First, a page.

What better way to create a thought-provoking portrait of way young people are often portrayed in contemporary culture than to take a whole series of sleazy, not-before-the-watershed images and render them in through a time-honoured craft reminiscent of the Bayeux Tapestry? This somewhat brutal juxtaposition of the sordid with the traditional has the effect of creating a satirical and brow-furrowing reflection of modern society, and Erin M. Riley is leaving no stone unturned in her search for subjects.
And I do mean sordid, too; guns, syringes, bongs, vomit, sex, cars crashing, no topic is too much to be recreated on Erin’s loom. Somebody has to question our perpetual acceptance of modern norms after all. Her series of girls taking selfies is especially absorbing; born from a concern about the way young women are sexualised, or encouraged to sexualise themselves, Erin’s is a caustic comment on the state of gender politics in the midst of tabloid and media frenzy. The sheer multitude of work she has created is astounding, too, and warrants a solid couple of hours of open-mouthed scrolling. Perhaps not when your boss is around though, eh?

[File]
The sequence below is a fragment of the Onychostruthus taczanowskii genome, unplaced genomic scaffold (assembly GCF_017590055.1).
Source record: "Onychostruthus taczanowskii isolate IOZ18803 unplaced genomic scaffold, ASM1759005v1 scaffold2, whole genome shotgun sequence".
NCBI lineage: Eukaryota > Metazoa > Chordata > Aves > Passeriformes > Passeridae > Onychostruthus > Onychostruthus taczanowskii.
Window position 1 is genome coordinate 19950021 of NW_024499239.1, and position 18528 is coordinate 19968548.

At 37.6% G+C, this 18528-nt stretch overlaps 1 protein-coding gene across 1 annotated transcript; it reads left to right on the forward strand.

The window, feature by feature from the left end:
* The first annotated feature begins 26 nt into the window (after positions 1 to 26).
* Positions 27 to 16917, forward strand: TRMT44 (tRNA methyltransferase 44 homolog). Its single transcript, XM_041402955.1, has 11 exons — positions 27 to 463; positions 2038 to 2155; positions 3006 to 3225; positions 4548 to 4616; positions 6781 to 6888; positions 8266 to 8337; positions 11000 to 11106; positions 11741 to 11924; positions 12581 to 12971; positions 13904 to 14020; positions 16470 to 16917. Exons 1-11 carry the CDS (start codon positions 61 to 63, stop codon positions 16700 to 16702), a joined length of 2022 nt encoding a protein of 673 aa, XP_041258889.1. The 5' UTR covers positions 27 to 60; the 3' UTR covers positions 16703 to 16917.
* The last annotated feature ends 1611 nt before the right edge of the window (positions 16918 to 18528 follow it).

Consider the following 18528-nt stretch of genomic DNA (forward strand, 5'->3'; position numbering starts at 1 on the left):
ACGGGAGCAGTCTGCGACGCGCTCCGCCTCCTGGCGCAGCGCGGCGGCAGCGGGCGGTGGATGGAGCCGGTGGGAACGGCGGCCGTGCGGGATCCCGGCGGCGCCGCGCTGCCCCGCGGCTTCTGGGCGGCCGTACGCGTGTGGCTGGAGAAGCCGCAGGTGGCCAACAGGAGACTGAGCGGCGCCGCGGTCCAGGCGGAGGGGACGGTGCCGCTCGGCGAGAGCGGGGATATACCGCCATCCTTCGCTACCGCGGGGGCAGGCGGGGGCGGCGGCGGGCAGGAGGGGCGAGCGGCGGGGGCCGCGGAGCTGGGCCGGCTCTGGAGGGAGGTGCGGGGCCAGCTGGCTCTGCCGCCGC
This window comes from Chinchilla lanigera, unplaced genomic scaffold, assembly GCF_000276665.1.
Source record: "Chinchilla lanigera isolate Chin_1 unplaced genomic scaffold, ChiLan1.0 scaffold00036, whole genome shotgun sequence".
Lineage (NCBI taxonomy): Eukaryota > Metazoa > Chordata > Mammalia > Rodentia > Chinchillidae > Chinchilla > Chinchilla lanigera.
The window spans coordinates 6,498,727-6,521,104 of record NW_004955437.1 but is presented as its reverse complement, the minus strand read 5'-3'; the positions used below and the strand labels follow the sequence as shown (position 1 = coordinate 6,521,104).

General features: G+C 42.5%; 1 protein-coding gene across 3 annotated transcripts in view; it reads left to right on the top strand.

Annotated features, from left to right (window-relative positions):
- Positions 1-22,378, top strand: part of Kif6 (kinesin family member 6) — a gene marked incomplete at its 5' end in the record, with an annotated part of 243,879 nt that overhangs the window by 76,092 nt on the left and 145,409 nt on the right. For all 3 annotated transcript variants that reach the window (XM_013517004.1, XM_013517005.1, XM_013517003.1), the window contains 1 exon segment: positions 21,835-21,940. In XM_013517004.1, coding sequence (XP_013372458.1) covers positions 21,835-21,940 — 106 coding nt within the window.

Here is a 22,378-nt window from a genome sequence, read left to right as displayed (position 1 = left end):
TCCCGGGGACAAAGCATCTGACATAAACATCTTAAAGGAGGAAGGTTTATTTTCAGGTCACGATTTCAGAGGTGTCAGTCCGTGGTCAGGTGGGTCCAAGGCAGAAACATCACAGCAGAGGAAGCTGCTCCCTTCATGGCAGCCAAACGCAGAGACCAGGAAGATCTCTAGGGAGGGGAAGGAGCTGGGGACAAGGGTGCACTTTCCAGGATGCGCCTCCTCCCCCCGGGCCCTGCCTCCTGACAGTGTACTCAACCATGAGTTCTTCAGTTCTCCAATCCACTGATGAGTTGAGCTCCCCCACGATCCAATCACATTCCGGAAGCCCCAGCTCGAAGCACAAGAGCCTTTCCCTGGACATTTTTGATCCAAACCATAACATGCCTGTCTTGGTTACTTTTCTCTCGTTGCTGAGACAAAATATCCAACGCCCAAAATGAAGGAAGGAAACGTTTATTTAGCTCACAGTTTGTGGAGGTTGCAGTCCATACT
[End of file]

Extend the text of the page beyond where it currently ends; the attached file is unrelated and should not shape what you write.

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- A sublime update of work from photography duo Scheltens & Abbenes
- Brand Union discusses the merits and pitfalls of the design process behind the Tokyo 2020 Olympics logo
- Baker and Alex Simpson’s film on the legacy of modernist architect Wells Coates
- Don't Hug Me I'm Scared - an exclusive interview with Duck, Red Guy and Yellow Guy
- Design Bridge creates new harp icon for Guinness
- Yoshinori Mizutani captures the colourful, rain soaked commuters of Tokyo
- LA studio Laundry creates amazing warped Simpsons idents for American channel FX
- Winning design for Tokyo 2020 Olympics unveiled
- Poem Baker photographs the Jûngølā drag clowns of London’s Deptford
- Milton Glaser creates new look for Brooklyn Brewery